Earlier this month, as chair of the all-party House of Commons’ housing, communities and local government committee, I announced a new inquiry into local government finance. There’s no point in being unambitious!
Ahead of the autumn 2019 spending review, we want to look at how effective the existing local government financial framework is at providing resources to meet need and demand for local services, both now and in future. We want our work to directly inform government policy towards local government funding in the spending review and beyond.
Total government spending and revenues have hovered at around 40% of gross domestic product (GDP) for the last 50 years. Fluctuations have been determined in part by the performance of the economy and in part by discretionary policy.
The UK is now a relatively low-tax country compared with the G7 and EU averages. Since the Second World War broadly-defined direct taxes, such as income tax or national insurance, have slightly increased to account for about 55% of all taxes.
But there has been a significant shift from product-specific excise duties to VAT. That may be why recent chancellors have sought to find new product-specific taxes, for instance on insurance and flights.
At the start of the 20th century, local taxes accounted for about a third of all taxes. By the late 1940s, local taxes – mainly domestic and business rates – accounted for just 7% of the total. They rose again to 10% in the mid-1960s and continued at that level for the next 30 years.
The poll tax and council tax raised less revenue than their predecessor, and the latter now represents less than 5% of all taxes in the UK, despite the government having effectively nationalised both national non-domestic rates (NNDR) and local council tax levels, complete with additional precepts for the police and adult social care. Enforced council tax increases have been used to fill part of the gap created by the 40% cut in government grant.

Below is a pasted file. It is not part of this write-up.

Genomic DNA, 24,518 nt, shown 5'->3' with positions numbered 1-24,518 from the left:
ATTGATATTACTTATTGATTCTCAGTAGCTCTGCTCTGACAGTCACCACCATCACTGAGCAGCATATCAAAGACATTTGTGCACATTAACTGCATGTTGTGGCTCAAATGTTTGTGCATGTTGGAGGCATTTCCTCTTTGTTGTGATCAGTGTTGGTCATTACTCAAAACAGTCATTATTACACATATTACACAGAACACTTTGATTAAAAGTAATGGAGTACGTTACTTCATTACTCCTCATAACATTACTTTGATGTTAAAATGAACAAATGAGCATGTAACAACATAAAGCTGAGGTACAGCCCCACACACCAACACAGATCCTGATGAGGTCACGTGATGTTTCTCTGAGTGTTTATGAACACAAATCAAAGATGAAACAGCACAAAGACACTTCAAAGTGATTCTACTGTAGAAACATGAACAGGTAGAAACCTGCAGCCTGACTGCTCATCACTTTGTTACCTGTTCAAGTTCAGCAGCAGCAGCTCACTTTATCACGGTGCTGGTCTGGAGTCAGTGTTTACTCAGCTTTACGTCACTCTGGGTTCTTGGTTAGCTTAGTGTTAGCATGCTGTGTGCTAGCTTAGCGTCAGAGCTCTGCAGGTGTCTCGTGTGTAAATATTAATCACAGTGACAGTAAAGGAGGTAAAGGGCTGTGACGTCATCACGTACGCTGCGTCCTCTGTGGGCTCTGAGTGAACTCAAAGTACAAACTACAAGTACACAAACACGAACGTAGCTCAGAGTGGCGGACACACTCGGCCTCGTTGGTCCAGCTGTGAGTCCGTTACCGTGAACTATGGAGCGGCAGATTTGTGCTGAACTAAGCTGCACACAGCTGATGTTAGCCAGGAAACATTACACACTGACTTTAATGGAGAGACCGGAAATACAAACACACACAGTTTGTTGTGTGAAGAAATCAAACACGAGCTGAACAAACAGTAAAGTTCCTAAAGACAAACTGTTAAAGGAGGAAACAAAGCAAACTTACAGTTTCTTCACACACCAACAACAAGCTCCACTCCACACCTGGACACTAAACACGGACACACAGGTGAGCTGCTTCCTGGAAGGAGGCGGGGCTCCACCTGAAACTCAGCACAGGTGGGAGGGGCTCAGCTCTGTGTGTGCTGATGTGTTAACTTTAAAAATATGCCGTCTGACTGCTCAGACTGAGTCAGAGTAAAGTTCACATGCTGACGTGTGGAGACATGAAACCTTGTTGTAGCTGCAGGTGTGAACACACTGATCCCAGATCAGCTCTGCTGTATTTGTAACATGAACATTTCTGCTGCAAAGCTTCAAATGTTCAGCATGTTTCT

Other countries – especially federal or strongly-devolved countries like Germany and the US – have a third of government revenues collected through local- and state-determined taxes.
It is also worth noting the massive decline in public investment. In the early 1970s, capital investment accounted for nearly a quarter of total government spending. That had fallen to just 6% by the end of the century. Local government capital expenditure fell from about 10% of the total to less than 2%, with housing investment falling from more than 5% of the total to less than 1%.
More recently, the average 40% of cuts in central support to local government have hit the areas most reliant on grant support hardest. The decision to end the annual updating of needs assessments has moved away from need-revenue equalisation and towards fiscal incentives for economic or housing development.
This has shifted resources from poorer areas to places where large numbers of houses might have been built anyway. This will just be exacerbated by the government’s decisions about the distribution of housing resources.
There is also huge uncertainty about business rates. The government is continually tinkering with the business rates retention scheme. The so-called fiscal incentive for growth is more than countered by the larger potential revenue losses, greater funding divergence between areas and the potential for using safety nets in politically partial ways.
Meanwhile, rapidly changing patterns of commerce – for example the huge shift from high street to on-line retail shopping – is undermining the nature of NNDR. Ministerial refusals to consider the implications and alternatives will not do.
The pressures of care for children as well as adults are likely to increase spending demands faster than inflation increases in business rates and council tax. Without significant reforms to these and new forms of local taxation other important community services such as highways, refuse collection, buses, libraries, parks and planning which have already been cut substantially are likely to be cut even further.
The government’s continual deferral of proposals to address the financing of adult social care gives no confidence that it can review what needs to be done and consider new, alternative approaches to funding local government and local services over the next spending review and beyond.
That’s why my committee is going to attempt it, inviting submissions about lessons to be learned from the past and from other jurisdictions, the sustainability of the present arrangements, assessing need and future demands, and ideas and proposals for change.
Clive Betts (Lab), MP for Sheffield South East, and chair, communities and local government committee